Towards the end of December, my team took a trip to east Texas to tell the story of a community concerned about living near the controversial Keystone XL pipeline. Although the Obama adminstration has yet to decide on the northern leg of the project, the southern portion goes into operation today.
These are just some of the pictures I took along the way. Although they are all B&W, people’s position on this project are not. Big energy extraction is part of everyday life for many who live in this part of the country. But there is no question that a leak or spill could be catastrophic for this delicate environment full of wetlands.
I sincerely hope that the predictions of the people we met don’t pan out (they say it’s just a matter of time before the pipeline bursts). Unfortunately, they are probably right.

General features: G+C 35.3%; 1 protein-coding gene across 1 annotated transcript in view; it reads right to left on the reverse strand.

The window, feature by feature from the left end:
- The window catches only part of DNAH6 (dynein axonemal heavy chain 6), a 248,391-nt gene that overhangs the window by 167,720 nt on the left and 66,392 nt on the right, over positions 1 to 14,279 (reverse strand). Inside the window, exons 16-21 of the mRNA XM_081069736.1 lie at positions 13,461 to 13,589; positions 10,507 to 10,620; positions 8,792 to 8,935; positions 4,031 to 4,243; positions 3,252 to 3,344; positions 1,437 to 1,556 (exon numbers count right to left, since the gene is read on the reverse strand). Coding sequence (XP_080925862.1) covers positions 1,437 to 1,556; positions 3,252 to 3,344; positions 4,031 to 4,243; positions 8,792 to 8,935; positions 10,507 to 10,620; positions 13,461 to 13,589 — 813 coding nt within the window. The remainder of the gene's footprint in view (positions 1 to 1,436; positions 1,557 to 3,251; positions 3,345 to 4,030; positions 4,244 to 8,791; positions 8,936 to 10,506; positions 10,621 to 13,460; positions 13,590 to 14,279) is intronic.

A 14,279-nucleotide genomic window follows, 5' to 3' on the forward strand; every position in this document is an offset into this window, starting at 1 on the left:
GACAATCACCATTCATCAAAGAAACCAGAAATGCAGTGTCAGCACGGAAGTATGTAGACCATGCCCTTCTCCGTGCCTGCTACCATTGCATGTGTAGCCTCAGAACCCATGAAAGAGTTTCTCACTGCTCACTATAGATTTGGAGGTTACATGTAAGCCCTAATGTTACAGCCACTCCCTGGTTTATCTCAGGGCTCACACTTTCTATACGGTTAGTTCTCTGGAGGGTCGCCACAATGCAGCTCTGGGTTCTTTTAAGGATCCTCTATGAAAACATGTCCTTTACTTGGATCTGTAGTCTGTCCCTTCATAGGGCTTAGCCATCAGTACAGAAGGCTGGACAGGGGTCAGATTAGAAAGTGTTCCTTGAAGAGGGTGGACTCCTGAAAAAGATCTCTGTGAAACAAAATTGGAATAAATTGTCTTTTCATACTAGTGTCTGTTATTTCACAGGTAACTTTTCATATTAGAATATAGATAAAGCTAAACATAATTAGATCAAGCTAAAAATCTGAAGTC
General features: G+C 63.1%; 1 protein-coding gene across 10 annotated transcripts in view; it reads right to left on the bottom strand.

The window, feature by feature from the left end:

I have a bad feeling that I’ll be forced to return for all the wrong reasons, but I hope to make it back to Texas sometime before then.
I’d flown in and out of the Lone Star State before, but I never actually left the airport. Although I will make every effort to avoid flying into the nightmare that is Dallas-Fort Worth International Airport, I did enjoy my tine in Texas. Once again, my colleagues reminded me that I may have seen the best part of the state, but I have a feeling there is a lot more to see there.